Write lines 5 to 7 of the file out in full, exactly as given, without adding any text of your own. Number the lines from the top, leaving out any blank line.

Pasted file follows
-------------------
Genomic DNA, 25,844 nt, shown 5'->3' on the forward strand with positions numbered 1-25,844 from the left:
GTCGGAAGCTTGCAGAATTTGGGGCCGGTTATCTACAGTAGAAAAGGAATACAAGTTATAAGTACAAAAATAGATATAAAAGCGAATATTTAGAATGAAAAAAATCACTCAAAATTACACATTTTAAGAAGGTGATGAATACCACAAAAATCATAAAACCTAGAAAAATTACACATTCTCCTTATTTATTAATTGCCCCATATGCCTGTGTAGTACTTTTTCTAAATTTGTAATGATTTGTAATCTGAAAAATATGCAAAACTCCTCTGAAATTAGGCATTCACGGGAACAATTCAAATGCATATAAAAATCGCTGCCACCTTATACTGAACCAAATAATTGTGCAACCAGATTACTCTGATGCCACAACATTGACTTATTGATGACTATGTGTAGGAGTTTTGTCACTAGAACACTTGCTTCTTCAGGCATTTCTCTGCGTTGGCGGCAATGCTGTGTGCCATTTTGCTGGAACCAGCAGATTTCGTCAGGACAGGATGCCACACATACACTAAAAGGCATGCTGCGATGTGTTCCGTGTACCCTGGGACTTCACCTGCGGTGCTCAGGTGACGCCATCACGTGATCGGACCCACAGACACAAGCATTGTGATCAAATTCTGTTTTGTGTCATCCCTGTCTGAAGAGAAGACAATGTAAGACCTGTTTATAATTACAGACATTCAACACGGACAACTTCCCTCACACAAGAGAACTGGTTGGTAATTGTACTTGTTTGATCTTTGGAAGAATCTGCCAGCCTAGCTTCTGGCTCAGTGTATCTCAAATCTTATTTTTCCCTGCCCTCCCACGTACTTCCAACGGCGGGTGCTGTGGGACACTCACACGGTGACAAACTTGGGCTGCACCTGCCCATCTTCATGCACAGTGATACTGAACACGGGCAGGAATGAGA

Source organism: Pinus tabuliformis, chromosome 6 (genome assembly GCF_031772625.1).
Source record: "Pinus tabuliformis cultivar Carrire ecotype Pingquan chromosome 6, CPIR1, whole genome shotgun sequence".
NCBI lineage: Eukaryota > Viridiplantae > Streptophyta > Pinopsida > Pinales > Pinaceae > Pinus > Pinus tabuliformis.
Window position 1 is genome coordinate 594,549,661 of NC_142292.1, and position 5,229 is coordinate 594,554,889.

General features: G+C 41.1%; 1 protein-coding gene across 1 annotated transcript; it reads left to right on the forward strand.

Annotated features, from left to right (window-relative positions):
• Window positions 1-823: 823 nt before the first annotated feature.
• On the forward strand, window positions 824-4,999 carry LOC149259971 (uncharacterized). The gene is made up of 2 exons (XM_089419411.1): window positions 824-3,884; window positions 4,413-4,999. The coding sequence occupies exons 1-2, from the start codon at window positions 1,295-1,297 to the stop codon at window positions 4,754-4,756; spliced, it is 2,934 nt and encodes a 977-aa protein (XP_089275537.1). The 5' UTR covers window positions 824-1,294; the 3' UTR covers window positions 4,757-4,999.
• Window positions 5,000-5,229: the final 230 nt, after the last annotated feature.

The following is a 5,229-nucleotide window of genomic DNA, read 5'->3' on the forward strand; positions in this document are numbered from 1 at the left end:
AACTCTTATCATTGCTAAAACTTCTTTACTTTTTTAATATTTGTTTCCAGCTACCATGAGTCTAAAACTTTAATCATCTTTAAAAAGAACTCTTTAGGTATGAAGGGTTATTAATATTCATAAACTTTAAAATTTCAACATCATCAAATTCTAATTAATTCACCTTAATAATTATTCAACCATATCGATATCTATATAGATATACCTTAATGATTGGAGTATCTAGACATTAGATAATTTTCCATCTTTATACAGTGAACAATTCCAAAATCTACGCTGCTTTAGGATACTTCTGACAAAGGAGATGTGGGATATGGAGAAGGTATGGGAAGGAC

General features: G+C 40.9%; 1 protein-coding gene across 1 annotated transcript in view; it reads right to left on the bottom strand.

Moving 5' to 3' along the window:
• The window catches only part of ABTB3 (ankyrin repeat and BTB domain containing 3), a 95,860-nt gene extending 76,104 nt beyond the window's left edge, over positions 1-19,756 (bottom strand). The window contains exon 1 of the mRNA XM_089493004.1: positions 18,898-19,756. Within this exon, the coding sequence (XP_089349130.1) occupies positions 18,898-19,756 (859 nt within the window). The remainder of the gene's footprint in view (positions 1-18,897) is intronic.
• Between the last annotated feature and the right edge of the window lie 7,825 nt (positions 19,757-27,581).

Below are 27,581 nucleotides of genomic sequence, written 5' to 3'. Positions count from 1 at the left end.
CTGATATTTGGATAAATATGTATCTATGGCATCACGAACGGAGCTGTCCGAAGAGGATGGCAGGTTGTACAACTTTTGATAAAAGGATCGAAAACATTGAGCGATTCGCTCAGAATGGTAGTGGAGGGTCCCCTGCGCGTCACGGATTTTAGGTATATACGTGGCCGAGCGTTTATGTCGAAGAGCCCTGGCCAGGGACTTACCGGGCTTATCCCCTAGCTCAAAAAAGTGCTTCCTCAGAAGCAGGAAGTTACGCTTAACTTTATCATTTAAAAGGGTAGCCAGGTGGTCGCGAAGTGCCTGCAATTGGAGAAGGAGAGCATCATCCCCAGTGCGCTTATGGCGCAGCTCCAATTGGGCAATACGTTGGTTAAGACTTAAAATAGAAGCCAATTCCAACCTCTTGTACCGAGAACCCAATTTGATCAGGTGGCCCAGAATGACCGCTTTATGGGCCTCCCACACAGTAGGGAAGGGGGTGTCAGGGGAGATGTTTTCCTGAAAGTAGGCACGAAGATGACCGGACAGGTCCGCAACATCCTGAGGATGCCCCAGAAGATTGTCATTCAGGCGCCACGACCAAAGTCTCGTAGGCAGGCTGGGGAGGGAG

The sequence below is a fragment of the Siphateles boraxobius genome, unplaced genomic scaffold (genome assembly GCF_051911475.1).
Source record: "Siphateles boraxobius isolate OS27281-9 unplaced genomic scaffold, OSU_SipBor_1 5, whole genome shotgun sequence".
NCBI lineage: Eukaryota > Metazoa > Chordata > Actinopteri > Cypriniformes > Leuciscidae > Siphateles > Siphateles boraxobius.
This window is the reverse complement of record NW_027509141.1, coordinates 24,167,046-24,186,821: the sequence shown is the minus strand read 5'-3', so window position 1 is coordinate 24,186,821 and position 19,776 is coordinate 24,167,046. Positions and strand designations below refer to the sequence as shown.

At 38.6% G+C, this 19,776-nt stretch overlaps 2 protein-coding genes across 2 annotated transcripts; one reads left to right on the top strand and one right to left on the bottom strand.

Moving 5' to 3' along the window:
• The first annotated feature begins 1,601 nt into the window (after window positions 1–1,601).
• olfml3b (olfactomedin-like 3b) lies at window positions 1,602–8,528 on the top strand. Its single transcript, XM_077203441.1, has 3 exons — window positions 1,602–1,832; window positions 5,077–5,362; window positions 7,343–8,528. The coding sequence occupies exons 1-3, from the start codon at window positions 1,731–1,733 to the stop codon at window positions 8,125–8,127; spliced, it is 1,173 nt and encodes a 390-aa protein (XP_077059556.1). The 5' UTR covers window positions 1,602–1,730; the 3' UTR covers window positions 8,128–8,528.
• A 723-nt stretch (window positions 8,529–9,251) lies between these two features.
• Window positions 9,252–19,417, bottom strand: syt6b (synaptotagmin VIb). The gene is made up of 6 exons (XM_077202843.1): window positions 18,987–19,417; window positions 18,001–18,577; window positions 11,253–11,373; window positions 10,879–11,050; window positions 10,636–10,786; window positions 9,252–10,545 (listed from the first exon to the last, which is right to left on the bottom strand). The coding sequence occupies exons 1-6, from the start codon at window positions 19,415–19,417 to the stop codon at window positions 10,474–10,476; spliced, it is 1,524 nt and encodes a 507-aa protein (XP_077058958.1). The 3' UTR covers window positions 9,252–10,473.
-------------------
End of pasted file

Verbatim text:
NCBI lineage: Eukaryota > Viridiplantae > Streptophyta > Pinopsida > Pinales > Pinaceae > Pinus > Pinus tabuliformis.
Window position 1 is genome coordinate 594,549,661 of NC_142292.1, and position 5,229 is coordinate 594,554,889.

General features: G+C 41.1%; 1 protein-coding gene across 1 annotated transcript; it reads left to right on the forward strand.